Meet Kami – the world’s first virtual influencer with Down syndrome.
Kami may look like a real person, but she is actually a computer graphics animation made of pixels, who only exists on-screen.
The young social media user – who has a bright smile and long, purple hair – was created as a way to counter the ‘perfect’ internet personas and the lack of high profile people who have disabilities.
She was created by Down Syndrome International (DSi), creative agency Forsman & Bodenfors (F&B), and global digital modelling agency The Diigitals.
They teamed up to make the virtual influencer since they said the ‘digital world isn’t an inclusive space.’
The three companies wanted to give people with disabilities someone to relate to, since they said almost all influencers looks ‘curated, filtered, and pixel perfect.’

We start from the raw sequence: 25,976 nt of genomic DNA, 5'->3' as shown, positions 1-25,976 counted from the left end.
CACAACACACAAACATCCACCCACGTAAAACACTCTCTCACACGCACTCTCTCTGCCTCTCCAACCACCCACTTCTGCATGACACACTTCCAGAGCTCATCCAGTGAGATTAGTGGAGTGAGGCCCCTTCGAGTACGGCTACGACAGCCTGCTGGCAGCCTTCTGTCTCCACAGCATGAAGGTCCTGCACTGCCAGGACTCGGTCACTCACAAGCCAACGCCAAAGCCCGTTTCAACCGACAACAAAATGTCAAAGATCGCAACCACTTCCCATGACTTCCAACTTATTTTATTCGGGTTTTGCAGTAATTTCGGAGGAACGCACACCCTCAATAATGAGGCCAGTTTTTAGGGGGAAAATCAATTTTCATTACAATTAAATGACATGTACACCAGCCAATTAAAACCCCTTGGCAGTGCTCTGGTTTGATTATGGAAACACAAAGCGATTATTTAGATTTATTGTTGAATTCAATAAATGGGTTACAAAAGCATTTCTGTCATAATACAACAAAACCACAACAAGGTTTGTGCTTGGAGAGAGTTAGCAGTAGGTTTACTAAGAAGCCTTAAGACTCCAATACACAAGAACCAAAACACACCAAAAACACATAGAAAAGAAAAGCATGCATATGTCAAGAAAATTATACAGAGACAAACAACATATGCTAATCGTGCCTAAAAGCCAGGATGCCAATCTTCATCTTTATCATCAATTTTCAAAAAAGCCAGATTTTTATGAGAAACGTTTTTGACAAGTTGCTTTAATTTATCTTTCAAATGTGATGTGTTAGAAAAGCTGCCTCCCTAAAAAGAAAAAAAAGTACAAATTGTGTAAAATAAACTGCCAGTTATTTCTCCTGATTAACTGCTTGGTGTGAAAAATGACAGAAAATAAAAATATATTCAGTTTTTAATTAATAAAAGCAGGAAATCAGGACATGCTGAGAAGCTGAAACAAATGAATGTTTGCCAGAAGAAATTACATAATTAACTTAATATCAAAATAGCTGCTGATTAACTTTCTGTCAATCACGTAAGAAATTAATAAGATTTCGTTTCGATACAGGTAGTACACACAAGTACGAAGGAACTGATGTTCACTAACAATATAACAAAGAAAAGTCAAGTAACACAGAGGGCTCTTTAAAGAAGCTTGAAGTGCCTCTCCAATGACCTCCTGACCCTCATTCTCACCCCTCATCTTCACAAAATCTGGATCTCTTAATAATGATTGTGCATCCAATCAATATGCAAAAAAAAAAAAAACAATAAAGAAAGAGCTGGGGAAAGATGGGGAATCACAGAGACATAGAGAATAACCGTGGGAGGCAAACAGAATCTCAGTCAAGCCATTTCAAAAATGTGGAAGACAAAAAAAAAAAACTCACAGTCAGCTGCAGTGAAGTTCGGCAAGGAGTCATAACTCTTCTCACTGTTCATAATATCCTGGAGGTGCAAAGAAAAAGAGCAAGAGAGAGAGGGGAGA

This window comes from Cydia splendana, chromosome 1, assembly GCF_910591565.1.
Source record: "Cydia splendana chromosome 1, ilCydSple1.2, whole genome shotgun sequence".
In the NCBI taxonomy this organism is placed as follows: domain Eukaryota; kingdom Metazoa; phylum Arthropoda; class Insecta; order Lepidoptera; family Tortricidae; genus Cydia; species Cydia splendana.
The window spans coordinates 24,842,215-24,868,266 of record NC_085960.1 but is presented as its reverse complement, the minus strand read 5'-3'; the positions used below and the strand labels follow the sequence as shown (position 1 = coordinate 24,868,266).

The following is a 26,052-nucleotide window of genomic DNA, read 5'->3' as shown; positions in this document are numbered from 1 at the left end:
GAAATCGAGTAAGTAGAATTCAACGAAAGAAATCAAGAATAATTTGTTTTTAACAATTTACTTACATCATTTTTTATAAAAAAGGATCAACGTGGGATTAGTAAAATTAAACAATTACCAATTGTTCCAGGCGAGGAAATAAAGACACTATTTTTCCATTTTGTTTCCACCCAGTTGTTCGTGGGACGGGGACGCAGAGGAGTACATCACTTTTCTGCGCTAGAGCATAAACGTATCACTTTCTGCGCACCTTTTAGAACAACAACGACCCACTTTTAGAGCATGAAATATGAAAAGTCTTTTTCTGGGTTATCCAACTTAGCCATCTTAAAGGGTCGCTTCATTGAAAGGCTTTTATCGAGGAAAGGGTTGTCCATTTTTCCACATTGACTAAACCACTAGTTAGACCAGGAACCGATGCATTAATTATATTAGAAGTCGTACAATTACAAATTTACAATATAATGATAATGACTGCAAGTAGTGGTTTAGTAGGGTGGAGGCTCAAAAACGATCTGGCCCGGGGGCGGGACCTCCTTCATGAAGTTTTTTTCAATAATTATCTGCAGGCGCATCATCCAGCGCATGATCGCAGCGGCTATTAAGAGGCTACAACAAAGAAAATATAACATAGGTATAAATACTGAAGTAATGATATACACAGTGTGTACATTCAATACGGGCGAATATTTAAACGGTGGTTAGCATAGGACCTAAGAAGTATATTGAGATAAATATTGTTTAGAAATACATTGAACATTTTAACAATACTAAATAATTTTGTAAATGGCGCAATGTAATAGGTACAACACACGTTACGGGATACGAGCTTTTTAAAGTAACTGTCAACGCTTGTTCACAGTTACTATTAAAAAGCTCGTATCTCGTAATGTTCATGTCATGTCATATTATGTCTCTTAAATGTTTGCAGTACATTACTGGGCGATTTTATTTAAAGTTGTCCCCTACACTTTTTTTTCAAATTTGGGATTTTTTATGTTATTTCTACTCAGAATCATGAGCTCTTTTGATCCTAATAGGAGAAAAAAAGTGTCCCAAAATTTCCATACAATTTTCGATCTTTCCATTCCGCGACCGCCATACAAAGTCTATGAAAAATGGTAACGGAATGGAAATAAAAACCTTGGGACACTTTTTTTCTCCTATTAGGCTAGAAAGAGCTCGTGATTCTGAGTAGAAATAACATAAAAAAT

Meet Kami – the world’s first virtual influencer with Down syndrome
Kami may look like a real person, but she is actually a computer graphics animation made of pixels, who only exists on-screen
The young social media user – who has a bright smile and long, purple hair – was created as a way to counter the ‘perfect’ internet personas
Kami, short for the name Kamilah, means perfection in Arabic, and that is how they want the world to see her.
The group explained, ‘Despite being a more connected society, the digital world is yet to fully embrace diversity.
‘Avatars that allow us to choose an “ideal” face and body lead to the heavy underrepresentation and the reduced visibility of people with disabilities.
‘By intentionally giving Down syndrome to someone who is universally known as “perfect” in the social sphere, Kami will be a powerful representation that Down syndrome is not a flaw, or a mistake, and that she does not need “fixing.”‘